Video on Realtor.com

Many multiple listing services and listings aggregators that offer virtual tours, such as Realtor.com, already allow listing agents to provide links to videos instead. The videos are hosted by approved virtual tour vendors in Realtor.com’s Picture Path network.

But sometime in the next few months, Realtor.com plans to roll out a new feature that will let listing agents upload video directly to the site, said Joe Detuno, senior vice president of product development at parent company Move Inc.

“Some Realtors have already started using video using the Picture Path technology, which allows a URL to be uploaded to the site,” Detuno said. “We intend to have that be much more accessible from the consumer standpoint, so video is much more prominent on Realtor.com and in the listings.”

As it stands now, listing agents must choose between virtual tours or video at Realtor.com and other sites. But once the new video upload capabilities are in place, listing agents will be able to use still photos, virtual tours and video in the same listing, Detuno said.

As was the case when virtual tours were first introduced, direct video uploads will at first be available only to subscribers to Realtor.com’s Showcase listing enhancements, Detuno said.

Although video is “still in its infancy,” Detuno said he foresees the day when Realtors use all three visual aids — still photos, virtual tools and video — in their listings.

“I don’t see video replacing virtual tours and pictures, I see it augmenting them,” Detuno said. While more homes have the broadband Internet connections needed to view Web video than ever before, listings sites still serve mobile devices and other users without video capabilities.

WellcomeMat.com co-founder Christian Sterner took the site live in July to help real estate professionals and local businesses create and distribute Web video.

Although the site features some YouTube-like features — users can upload videos in multiple formats, create a “channel” featuring all of their videos, and use links to embed a video player into virtually any Web site — WellcomeMat offers additional options tailored for real estate pros.

Like TurnHere, WellcomeMat will connect clients with professional videographers, although it’s up to the client and shooter to negotiate the fees for their services.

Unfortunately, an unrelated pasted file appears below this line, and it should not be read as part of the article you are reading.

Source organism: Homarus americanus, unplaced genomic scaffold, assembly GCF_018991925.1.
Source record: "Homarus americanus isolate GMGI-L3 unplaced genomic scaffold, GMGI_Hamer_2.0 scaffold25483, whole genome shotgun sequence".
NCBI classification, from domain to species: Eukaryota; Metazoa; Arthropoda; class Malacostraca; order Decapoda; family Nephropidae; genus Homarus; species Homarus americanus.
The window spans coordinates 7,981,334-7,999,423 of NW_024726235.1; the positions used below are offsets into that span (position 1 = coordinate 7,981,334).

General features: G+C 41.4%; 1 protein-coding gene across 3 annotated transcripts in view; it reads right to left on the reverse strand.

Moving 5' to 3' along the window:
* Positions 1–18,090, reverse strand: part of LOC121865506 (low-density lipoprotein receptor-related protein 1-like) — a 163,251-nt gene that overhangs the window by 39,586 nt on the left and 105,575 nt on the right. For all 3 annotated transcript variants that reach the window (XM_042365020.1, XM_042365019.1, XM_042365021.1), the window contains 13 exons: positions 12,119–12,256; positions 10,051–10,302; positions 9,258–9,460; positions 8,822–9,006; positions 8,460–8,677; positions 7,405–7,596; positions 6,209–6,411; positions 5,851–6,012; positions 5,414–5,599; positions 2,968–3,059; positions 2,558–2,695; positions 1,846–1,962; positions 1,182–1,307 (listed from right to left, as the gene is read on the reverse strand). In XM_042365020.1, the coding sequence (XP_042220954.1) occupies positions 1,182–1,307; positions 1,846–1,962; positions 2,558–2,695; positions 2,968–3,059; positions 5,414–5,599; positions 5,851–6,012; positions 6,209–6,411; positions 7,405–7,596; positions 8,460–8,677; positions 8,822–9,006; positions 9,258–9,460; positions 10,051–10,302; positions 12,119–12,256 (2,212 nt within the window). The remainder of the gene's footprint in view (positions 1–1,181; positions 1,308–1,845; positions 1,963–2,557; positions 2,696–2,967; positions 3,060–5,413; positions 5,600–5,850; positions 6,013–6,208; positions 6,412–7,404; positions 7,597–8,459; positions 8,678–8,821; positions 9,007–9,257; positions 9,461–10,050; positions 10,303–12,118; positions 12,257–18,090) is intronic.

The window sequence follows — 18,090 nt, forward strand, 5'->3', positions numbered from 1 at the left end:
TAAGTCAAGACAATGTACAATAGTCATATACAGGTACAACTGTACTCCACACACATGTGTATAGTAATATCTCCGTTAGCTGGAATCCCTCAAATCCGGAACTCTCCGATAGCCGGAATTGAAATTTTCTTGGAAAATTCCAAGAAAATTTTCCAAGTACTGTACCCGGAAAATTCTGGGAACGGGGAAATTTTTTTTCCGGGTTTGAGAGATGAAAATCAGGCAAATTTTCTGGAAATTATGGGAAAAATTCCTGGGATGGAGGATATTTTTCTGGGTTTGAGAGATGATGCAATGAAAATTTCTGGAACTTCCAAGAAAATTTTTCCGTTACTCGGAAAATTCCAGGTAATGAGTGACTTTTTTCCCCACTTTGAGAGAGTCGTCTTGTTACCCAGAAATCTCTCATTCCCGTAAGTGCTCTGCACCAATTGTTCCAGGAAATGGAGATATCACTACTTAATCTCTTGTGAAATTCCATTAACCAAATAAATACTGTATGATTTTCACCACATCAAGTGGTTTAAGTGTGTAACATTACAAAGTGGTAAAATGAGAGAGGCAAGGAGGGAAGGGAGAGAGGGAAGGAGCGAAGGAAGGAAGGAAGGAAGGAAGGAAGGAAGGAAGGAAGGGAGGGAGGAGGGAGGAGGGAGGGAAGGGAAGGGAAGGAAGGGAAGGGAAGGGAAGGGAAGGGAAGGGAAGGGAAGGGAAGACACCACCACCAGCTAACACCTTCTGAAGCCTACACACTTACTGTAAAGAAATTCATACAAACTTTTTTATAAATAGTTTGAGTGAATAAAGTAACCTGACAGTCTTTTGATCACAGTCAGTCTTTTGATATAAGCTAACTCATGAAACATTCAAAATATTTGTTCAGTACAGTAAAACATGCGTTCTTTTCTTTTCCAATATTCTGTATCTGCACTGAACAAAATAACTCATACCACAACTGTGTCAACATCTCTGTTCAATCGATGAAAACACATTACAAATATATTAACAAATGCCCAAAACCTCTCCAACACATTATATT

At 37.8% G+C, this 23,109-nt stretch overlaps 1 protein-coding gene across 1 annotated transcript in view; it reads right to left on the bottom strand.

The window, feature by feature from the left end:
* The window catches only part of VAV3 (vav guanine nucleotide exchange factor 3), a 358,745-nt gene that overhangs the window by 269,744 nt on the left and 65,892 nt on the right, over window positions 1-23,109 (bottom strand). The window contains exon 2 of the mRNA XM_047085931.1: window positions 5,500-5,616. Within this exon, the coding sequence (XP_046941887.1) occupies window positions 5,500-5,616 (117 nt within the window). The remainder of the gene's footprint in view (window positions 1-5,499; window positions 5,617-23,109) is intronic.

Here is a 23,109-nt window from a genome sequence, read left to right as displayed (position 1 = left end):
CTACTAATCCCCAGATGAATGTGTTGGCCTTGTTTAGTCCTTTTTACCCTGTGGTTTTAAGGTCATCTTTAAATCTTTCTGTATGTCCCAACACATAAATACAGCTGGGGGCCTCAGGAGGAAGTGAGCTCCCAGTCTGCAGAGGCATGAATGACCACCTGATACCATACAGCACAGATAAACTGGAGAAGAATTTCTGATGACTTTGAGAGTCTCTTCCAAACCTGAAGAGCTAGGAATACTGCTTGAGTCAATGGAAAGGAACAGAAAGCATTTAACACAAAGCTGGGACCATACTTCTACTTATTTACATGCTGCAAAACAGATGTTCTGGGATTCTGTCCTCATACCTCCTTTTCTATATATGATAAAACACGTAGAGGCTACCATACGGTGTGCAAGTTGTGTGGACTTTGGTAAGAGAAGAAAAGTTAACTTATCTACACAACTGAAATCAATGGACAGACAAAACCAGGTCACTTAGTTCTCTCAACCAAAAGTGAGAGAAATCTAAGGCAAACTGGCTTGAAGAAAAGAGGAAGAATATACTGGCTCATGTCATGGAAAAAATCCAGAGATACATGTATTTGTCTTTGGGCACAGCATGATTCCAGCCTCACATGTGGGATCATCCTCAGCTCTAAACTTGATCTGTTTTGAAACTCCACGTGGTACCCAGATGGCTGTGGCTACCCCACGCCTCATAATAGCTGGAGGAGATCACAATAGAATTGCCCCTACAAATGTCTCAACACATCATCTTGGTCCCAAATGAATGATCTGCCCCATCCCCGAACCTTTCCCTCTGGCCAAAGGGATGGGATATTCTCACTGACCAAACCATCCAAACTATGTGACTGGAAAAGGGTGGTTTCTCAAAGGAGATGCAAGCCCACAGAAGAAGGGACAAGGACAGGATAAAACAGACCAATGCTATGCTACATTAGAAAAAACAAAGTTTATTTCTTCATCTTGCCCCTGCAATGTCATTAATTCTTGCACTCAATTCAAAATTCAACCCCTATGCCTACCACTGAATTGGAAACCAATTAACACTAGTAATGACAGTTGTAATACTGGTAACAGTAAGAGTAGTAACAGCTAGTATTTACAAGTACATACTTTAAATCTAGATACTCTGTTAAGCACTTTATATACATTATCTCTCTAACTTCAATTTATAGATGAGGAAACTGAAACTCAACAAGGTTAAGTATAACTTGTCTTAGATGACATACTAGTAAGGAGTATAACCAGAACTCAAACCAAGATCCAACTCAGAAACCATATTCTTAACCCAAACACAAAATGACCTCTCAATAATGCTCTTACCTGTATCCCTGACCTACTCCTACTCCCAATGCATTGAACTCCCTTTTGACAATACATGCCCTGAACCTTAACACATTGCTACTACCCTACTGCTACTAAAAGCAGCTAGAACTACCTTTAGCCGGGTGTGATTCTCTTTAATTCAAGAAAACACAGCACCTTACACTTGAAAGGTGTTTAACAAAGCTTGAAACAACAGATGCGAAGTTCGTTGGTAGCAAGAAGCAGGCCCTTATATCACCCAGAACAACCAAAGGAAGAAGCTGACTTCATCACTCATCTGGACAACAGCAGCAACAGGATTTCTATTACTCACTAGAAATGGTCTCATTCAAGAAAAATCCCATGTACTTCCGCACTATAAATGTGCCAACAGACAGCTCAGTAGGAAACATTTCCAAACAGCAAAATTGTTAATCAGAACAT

WellcomeMat will accept digital uploads or videotapes, and offers five video players designed to work in many different situations. Sterner said ad-supported Web video host sites like YouTube must compress videos “within an inch of their lives,” in order to stream millions of videos a day, and that image quality suffers as a result.

WellcomeMat corrects the settings of the video its clients upload, and transcodes and compresses the images with the goal of preserving image quality, Sterner said.

Move Inc.’s Detuno said picture quality will also be a selling point for Realtor.com when it launches a service in the next few months allowing listing agents to upload video directly to the site.

One WellcomeMat feature Light likes is the ability to carve video up into segments.

If virtual tours have an advantage over video, some say, it’s that they give viewers the ability to pick and choose which areas of the house they want to see. With video, prospective buyers may have to sit patiently through a two- to five-minute video before seeing what they’re interested in. WellcomeMat has a chaptering tool that lets agents highlight scenes they want buyers to see — such as a particular room or features — while allowing buyers more control over the process.

WellcomeMat plans to add the ability to allow agents to automate the process of adding videos to listings on Realtor.com. For now, agents with “Showcase” privileges at Realtor.com can provide a link to their WellcomeMat videos using the listing’s “virtual tour” button.


Send tips or a Letter to the Editor to matt@inman.com, or call (510) 658-9252, ext. 150.